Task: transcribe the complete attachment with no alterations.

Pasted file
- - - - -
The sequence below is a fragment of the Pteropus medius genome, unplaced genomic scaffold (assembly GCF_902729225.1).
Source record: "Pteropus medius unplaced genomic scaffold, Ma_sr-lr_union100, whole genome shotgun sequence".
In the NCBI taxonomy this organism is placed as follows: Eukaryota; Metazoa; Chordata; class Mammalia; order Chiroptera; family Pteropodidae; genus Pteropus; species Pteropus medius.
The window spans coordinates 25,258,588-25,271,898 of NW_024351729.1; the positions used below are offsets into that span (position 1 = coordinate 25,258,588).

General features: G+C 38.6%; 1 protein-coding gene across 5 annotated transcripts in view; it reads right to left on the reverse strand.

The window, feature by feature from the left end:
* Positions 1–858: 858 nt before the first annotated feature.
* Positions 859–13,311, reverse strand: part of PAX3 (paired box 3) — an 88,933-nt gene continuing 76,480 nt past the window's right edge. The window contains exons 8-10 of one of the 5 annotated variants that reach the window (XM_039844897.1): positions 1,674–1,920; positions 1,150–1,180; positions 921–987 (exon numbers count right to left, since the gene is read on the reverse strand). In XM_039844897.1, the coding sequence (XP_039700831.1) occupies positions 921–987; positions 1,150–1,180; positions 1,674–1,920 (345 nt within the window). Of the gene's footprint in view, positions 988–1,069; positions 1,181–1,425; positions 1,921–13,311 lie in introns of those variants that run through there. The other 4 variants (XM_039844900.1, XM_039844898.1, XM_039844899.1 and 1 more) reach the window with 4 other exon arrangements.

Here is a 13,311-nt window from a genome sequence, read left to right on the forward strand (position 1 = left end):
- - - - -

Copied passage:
The sequence below is a fragment of the Pteropus medius genome, unplaced genomic scaffold (assembly GCF_902729225.1).
Source record: "Pteropus medius unplaced genomic scaffold, Ma_sr-lr_union100, whole genome shotgun sequence".
In the NCBI taxonomy this organism is placed as follows: Eukaryota; Metazoa; Chordata; class Mammalia; order Chiroptera; family Pteropodidae; genus Pteropus; species Pteropus medius.
The window spans coordinates 25,258,588-25,271,898 of NW_024351729.1; the positions used below are offsets into that span (position 1 = coordinate 25,258,588).

General features: G+C 38.6%; 1 protein-coding gene across 5 annotated transcripts in view; it reads right to left on the reverse strand.

The window, feature by feature from the left end:
* Positions 1–858: 858 nt before the first annotated feature.
* Positions 859–13,311, reverse strand: part of PAX3 (paired box 3) — an 88,933-nt gene continuing 76,480 nt past the window's right edge. The window contains exons 8-10 of one of the 5 annotated variants that reach the window (XM_039844897.1): positions 1,674–1,920; positions 1,150–1,180; positions 921–987 (exon numbers count right to left, since the gene is read on the reverse strand). In XM_039844897.1, the coding sequence (XP_039700831.1) occupies positions 921–987; positions 1,150–1,180; positions 1,674–1,920 (345 nt within the window). Of the gene's footprint in view, positions 988–1,069; positions 1,181–1,425; positions 1,921–13,311 lie in introns of those variants that run through there. The other 4 variants (XM_039844900.1, XM_039844898.1, XM_039844899.1 and 1 more) reach the window with 4 other exon arrangements.

Here is a 13,311-nt window from a genome sequence, read left to right on the forward strand (position 1 = left end):